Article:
By Jules Ford
The Principal’s Advisory Committee (PAC), a group organized by Principal Stacey Riendeau to receive feedback from students, met for the first time this year on Sept. 3. Due to Covid-19, the committee was inactive for the 2020-2021 school year in response to the precautionary measures taken by Heritage High School. This year, the committee plans to meet once a month, as in previous years.
The committee is led by Riendeau, the principal at Heritage, and Jill McCormick, an assistant principal and activities director. The committee provides students from different backgrounds with an opportunity to share their perspectives with the administration.
“The PAC is an opportunity for students of all backgrounds to sit in front of the principal and voice their concerns,” states McCormick.
The PAC benefits the student body by allowing students to voice concerns within the building that may go unnoticed by the staff. Whether it’s the parking lot, the lack of pencil sharpeners in the study centers, mask mandates or vandalism in the bathroom, the PAC is open to discuss topics that are active at Heritage.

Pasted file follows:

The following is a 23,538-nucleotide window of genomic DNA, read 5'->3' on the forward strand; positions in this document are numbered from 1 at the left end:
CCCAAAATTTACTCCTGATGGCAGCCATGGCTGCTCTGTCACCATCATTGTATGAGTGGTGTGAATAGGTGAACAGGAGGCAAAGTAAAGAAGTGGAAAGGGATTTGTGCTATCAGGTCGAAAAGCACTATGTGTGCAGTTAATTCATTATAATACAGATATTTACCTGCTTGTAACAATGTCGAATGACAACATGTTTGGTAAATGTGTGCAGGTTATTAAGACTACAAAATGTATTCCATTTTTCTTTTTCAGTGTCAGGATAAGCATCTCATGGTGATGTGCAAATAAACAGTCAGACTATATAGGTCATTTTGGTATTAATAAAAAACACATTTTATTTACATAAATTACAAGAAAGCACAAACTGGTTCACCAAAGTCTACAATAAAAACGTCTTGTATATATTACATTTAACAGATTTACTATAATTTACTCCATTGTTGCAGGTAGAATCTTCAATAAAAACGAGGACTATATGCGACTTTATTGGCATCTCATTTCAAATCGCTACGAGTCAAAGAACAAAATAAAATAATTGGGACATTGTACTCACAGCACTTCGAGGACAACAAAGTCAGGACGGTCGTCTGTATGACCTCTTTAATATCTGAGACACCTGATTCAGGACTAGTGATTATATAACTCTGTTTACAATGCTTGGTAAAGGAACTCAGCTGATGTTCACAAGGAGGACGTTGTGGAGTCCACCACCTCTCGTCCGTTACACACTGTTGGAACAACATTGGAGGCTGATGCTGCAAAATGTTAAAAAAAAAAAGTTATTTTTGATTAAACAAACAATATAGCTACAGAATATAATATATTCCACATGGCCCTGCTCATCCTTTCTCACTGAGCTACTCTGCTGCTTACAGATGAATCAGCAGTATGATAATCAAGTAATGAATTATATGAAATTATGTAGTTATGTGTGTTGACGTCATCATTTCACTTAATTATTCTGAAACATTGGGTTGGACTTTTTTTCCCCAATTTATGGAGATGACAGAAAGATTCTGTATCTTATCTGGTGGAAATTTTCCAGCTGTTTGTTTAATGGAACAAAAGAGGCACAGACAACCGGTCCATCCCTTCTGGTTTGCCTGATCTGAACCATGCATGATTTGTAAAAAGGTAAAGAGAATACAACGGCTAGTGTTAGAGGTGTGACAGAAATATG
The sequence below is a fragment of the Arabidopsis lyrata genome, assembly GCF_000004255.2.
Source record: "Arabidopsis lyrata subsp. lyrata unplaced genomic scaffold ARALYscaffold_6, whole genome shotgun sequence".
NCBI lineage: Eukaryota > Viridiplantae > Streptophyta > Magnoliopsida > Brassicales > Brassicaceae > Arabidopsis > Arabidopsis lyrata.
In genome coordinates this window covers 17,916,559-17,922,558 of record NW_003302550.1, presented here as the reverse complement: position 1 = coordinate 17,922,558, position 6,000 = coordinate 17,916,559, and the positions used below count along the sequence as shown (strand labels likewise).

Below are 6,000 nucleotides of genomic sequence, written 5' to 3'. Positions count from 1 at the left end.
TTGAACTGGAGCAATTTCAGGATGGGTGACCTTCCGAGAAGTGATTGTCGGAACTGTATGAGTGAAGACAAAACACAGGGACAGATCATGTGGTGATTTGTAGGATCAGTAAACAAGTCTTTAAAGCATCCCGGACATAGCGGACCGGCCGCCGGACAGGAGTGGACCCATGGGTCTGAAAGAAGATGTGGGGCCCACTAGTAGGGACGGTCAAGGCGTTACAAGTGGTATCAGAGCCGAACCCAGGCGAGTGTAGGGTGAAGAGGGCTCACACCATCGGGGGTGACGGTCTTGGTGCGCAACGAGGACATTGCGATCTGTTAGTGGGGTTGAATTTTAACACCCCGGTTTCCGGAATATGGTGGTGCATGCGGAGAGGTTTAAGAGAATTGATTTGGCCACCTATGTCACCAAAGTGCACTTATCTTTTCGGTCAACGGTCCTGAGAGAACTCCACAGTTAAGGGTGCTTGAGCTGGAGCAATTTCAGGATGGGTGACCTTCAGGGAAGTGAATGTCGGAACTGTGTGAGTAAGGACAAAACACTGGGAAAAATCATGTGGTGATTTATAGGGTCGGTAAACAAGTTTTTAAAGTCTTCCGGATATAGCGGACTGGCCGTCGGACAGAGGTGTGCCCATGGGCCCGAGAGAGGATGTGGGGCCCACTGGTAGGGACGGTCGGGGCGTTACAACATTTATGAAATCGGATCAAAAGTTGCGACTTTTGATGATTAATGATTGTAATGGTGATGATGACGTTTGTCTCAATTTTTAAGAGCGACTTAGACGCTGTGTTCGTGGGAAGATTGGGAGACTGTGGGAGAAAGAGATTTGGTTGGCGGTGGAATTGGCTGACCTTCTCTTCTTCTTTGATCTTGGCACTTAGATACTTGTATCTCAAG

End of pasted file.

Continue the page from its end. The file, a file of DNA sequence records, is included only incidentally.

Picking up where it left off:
McCormick and Riendeau work together to respond to student concerns. When there is a concern that cannot be changed or resolved, Riendeau explains the situation from a schoolwide and district perspective.
“If the students have a concern, they can bring it to the committee, and Riendeau can explain or get the district to explain. If it’s neither, it can start discovery of the concern,” explains McCormick.
On the staff side of the committee, assessing concerns allows the administrators and teachers in the building to discover new opportunities to connect with students.
“Not every staff member is helped by the advice, but when the admin or staff are lost, it’s nice to have the student perspective. It balances those voices for us,” states Riendeau.
Junior Joan P. has been a member of the committee since 2019.
“I think it’s pretty cool. It’s nice to be a part of an organized group that gets to promote change around the school,” says Joan.